Statute
Humane Soc. of the U.S. v. Hodel 840 F.2d 45 (C.A.D.C.,1988) 268 U.S.App.D.C. 165, 18 Envtl. L. Rep. 20,636 (C.A.D.C.,1988)

In this appeal, the Humane Society of the United States (HSUS) challenged a series of actions by the Fish and Wildlife Service to allow hunting on some of America's national wildlife refuges. The District Court held that HSUS failed to satisfy the Supreme Court's requirements for associational standing because the 'recreational' interest of Society members was not germane to the group's self-described mission of insuring the humane treatment of animals and other wildlife. The Court of Appeals reversed the district court's finding that the Humane Society had no standing to challenge the hunt openings, and remanded the action to allow HSUS to pursue its challenge to the introduction of hunting. This Court did affirm the district court's finding on the merits that the Wildlife Service complied with NEPA when it permitted hunting at the Chincoteague preserve. Affirmed in part and reversed in part.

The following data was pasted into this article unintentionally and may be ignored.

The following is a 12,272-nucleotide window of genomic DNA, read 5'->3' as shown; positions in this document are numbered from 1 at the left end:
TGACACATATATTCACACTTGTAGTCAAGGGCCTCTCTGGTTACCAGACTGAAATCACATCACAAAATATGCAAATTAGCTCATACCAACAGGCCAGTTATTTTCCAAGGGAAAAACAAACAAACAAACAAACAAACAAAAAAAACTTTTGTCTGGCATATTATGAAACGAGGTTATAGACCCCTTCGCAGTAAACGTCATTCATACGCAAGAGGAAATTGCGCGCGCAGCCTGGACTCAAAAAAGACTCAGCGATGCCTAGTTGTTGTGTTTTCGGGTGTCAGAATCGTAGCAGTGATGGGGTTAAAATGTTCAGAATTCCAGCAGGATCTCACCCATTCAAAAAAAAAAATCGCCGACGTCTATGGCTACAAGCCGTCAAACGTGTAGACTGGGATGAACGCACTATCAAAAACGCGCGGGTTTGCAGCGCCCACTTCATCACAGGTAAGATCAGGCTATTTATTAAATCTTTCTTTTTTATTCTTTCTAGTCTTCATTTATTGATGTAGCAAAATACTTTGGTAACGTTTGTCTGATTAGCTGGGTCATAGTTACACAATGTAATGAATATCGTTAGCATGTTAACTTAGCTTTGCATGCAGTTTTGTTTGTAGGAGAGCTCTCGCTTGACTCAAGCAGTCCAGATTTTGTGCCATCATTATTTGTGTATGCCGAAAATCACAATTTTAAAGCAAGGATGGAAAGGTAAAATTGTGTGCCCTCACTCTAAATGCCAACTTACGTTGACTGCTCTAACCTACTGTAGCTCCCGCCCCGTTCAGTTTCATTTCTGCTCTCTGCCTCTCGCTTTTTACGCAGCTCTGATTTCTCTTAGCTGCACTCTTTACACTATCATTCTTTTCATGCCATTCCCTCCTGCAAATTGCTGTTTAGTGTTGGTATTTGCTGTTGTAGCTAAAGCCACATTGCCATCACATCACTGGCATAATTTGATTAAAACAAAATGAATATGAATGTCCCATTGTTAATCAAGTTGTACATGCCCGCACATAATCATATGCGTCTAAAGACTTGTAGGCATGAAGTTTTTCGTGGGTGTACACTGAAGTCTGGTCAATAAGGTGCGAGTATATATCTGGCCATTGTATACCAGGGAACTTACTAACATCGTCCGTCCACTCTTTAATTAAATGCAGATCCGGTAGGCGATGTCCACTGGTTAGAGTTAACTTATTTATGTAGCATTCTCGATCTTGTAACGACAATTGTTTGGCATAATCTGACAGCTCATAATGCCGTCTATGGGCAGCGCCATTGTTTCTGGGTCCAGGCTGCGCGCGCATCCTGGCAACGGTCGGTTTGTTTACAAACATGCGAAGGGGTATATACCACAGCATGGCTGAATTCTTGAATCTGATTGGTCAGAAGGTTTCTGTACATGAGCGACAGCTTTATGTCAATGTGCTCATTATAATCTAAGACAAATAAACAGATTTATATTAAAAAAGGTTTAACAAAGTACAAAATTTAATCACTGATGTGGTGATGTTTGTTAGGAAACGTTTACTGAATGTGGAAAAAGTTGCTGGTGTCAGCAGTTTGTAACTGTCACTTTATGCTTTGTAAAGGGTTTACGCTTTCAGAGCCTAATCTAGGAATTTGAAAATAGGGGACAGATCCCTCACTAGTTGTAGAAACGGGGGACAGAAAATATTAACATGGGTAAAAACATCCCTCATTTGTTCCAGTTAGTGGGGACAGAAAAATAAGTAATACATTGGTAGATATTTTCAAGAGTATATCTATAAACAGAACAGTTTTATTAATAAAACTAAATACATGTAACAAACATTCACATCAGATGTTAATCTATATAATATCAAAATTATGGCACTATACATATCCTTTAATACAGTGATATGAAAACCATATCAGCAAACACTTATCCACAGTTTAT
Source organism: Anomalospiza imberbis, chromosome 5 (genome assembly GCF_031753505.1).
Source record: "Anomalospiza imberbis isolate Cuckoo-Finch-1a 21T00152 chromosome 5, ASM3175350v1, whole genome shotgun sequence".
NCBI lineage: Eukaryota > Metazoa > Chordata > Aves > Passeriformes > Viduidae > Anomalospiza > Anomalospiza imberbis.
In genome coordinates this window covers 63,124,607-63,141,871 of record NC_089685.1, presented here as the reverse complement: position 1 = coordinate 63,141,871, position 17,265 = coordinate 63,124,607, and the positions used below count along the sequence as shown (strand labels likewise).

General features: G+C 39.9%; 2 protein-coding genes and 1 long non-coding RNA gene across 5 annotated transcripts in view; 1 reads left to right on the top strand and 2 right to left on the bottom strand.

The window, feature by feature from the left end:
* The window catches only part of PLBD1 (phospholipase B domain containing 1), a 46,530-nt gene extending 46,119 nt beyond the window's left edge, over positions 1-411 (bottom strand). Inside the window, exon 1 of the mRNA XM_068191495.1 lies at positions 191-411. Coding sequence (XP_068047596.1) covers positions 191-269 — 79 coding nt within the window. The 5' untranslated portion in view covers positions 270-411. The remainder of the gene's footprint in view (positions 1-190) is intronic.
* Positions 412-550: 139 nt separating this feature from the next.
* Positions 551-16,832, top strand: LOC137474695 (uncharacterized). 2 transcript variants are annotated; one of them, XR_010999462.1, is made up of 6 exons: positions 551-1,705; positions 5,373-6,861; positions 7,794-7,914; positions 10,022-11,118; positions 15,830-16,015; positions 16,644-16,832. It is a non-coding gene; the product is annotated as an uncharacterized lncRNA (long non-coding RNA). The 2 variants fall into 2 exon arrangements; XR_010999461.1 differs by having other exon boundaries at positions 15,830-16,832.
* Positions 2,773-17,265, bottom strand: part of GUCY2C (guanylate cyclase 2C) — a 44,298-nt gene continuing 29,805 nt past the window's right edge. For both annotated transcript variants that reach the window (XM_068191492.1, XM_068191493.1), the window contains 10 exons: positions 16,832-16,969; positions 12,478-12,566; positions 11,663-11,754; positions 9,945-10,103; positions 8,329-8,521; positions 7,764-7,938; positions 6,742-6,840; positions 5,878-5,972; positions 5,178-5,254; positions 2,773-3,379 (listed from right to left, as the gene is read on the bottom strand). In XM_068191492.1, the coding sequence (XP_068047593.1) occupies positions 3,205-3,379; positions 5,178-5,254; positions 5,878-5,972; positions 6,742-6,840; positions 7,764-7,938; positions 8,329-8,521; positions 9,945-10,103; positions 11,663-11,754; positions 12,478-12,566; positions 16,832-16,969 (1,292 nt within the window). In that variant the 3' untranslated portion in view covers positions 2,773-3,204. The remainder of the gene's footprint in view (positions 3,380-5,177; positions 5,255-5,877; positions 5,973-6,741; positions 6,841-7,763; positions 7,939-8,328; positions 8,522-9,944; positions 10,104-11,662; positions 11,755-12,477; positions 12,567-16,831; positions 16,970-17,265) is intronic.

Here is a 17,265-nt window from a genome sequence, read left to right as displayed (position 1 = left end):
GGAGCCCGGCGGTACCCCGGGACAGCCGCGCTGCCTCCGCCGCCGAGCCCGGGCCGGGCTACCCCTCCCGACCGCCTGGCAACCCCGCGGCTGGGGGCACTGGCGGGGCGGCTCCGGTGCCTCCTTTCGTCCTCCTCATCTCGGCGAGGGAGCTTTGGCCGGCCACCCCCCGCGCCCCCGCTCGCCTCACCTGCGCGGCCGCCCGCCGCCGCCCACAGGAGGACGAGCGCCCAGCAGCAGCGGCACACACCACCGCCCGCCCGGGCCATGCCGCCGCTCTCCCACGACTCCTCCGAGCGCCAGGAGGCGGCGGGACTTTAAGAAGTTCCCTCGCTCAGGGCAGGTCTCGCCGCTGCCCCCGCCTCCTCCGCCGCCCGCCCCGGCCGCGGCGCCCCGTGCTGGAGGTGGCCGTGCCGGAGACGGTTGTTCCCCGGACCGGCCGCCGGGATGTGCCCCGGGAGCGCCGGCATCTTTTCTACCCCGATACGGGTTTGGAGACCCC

Case
CITES Conf. 9.24

This is the attempt by the Party States under CITES to define just what "endangered" might mean for different types of plants and animals.

Treaty